Miller Watch (1): “Borderline…”

[Beginning a New
VDARE.COM series.]

Therapists I know tell me about a
condition known as “borderline.
Borderline what? I ask them. Well, you know…borderline:
psychotic, hysteric, what have you. Women, mostly,
display borderline behavior. And perhaps National
Review
girly-boys as well (a nod to the redoubtable

Ann Coulter
here).

John J. Miller, National Review`s
Commissar for

Immigration and Naturalization Propaganda
, (send
him mail
) has
finally acknowledged in “Border Lines: What to Do About
Immigration After 9/11″ (NR, Oct. 15, 2001) that
“The whole immigration debate has moved dramatically
away from questions of access to those of control.”
Moreover, “Reformers interested in greater immigrant
regulation won`t stop there: Congress will also take a
closer look at border management. In doing so, it can
play a useful role in combating terrorism—and illegal
immigration, too.”

But, Miller warns,

success
will require that conservatives keep a narrow focus on
security issues and not overreach. Ramesh Ponnuru has
shown [no, he hasn`t! Although
he did praise Miller, they`re quite a mutual admiration
society. Peter Brimelow`s response to Ponnuru`s attack
is still being lovingly crafted;
here with
VDARE.COM`s gloss
.
] on these pages
how restrictionists on the right have not realized many
of their policy goals because of tactical mistakes
involving a desire to achieve too much all at once….The
opportunity now is to improve the border as a tool of
enforcement. This will be achieved not by tying other
agendas to it—such as a reduction in overall admissions
quotas, as several members of Congress have
suggested—but by enacting a few small steps that may pay
big dividends.

And he really means a few SMALL
steps…. For example: Relieve the State Department`s
consular corps of the task of issuing student, tourist,
and immigration visas. Institute a high-tech system of
monitoring foreigners in the U.S. Improve federal
supervision of the half-million people presently at
large within the country on student visas. Encourage the
FBI to share its information regarding counterterrorism
with the INS. Nag the Canadian government to beef up its
own foreign admission procedures….Yawn.


It`s the visa system, stupid!
Panicked by the events
of September 11, the

immigration enthusiast
and multiculturalist
communities have been making the point for six weeks now
– to the background accompaniment of Martin Luther King,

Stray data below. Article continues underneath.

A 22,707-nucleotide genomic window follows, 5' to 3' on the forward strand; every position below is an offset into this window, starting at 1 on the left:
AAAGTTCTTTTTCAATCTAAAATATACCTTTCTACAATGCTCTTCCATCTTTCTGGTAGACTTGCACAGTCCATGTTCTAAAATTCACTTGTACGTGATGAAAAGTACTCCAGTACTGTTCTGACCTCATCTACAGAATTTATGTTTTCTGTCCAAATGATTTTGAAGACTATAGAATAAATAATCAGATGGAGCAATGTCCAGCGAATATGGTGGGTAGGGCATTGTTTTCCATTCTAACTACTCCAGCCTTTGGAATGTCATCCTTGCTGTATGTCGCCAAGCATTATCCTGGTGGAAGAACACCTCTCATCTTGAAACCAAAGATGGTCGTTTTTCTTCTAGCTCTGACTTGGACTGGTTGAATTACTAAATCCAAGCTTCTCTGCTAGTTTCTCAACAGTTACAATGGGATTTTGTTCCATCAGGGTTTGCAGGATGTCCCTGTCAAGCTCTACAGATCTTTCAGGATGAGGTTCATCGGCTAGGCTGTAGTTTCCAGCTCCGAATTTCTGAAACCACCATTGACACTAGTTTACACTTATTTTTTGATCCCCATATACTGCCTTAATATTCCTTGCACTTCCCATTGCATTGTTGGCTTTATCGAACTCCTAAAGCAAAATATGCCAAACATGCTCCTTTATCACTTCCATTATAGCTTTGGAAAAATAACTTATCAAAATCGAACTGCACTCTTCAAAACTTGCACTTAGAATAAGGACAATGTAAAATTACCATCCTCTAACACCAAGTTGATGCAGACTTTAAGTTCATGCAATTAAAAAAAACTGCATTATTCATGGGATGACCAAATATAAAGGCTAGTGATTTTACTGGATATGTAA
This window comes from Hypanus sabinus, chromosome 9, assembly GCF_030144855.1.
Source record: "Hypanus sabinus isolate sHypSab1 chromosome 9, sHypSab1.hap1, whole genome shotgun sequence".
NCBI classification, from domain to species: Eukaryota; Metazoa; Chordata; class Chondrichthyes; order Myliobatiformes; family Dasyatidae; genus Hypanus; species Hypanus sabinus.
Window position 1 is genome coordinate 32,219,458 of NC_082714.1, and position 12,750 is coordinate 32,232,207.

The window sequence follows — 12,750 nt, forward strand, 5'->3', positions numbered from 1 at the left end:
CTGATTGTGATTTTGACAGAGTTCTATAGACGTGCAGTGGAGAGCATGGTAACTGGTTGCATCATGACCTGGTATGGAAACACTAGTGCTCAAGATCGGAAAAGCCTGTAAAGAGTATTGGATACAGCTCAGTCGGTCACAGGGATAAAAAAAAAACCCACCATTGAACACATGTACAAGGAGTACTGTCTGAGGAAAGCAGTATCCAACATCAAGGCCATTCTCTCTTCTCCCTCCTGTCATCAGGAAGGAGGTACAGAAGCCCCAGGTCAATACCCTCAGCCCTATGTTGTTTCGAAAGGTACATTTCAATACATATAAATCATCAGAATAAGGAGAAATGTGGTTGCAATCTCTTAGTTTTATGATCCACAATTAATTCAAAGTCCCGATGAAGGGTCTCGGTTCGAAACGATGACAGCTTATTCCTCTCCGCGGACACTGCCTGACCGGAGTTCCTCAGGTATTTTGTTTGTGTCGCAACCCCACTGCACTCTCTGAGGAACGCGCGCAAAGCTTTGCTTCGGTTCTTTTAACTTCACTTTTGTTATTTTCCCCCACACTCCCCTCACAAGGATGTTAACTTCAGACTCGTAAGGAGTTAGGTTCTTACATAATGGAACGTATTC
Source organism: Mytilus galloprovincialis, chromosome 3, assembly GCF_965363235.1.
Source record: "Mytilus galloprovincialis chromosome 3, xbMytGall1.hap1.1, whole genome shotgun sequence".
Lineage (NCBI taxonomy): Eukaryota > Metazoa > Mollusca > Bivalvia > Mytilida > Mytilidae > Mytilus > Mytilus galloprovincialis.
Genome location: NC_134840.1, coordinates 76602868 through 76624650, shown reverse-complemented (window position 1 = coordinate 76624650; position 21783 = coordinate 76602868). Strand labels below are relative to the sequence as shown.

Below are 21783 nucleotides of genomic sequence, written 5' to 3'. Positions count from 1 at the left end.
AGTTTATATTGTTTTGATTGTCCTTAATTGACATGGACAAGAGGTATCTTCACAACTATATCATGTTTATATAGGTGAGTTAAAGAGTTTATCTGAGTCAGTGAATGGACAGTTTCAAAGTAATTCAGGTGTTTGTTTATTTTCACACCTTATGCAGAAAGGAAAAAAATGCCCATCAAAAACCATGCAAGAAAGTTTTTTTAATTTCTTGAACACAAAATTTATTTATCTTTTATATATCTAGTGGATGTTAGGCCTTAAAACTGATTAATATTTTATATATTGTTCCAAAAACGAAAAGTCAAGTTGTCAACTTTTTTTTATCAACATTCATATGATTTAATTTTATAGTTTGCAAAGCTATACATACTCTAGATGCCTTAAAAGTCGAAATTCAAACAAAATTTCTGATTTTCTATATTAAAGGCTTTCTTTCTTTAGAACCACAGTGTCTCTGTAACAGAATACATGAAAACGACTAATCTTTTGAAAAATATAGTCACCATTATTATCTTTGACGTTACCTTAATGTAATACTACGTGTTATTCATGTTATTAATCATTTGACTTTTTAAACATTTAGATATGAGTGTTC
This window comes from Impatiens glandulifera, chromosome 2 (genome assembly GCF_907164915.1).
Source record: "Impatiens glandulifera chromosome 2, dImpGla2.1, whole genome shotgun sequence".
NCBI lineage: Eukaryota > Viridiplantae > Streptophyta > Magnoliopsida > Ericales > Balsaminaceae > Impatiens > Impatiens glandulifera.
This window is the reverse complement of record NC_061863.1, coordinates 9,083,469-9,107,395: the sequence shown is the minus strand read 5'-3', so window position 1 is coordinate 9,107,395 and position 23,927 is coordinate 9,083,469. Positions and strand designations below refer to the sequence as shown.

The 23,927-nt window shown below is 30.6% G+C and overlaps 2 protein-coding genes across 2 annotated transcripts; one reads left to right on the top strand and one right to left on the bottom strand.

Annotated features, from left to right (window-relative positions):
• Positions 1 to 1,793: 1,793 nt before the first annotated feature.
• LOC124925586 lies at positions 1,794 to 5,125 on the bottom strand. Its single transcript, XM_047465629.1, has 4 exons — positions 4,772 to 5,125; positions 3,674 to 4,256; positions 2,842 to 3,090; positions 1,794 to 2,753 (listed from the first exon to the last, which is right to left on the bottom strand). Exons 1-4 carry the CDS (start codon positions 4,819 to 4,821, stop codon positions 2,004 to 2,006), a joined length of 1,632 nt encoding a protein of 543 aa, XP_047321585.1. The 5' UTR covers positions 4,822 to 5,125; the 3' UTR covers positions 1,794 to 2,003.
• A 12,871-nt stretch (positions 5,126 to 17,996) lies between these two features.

Jr. speeches and sitar music – when they`ve not
been trying, in the unwary words of Catoid Steve Moore, to “lay
low and not talk about it a lot
.”

You have to wonder whether any
event short of the demolition of

215 Lexington Avenue
in Manhattan by a nuclear
suitcase bomb would be evidence enough to convince John
Miller of the need for rounding up

unwanted foreigners
and deporting them to their home
countries. Probably not even that, given the
neoconservatives` insistence that acceptable national
policy ought to be developed from universalist rather
than particularist—let alone personal—considerations.

Yes, Commissar Miller concedes,
none of these measures will prevent terrorist acts from
occurring on American soil. But never mind.

In a
way, immigrants and foreign visitors are a secret asset
against the likes of suicide bombers. Just as many
people send remittances to relatives abroad and thereby
enrich foreign economies, they also send back ideas—a
kind of political remittance that promotes freedom in
places that don`t know it well.

Giving credit where credit is due,
we have to admit that the ingenious Miller has
identified, all on his own, a brand-new excuse for chain
migration to the United States.  We export ideas to
them. They export terrorists to us. On net, we`re ahead!
Give or take a few thousand dead Americans.

Leaving us to wonder nonetheless:
Is there any argument

too borderline
for John J. Miller to advance on
behalf of his idée fixe: the unquestionable
benefits of unlimited immigration for what might
laughingly be called his country?

Chilton
Williamson Jr.

is the author of The
Immigration Mystique: America`s False Conscience

and an editor and columnist for Chronicles
Magazine, where he writes the The Hundredth Meridian
column about life in the Rocky Mountain West.

November 02, 2001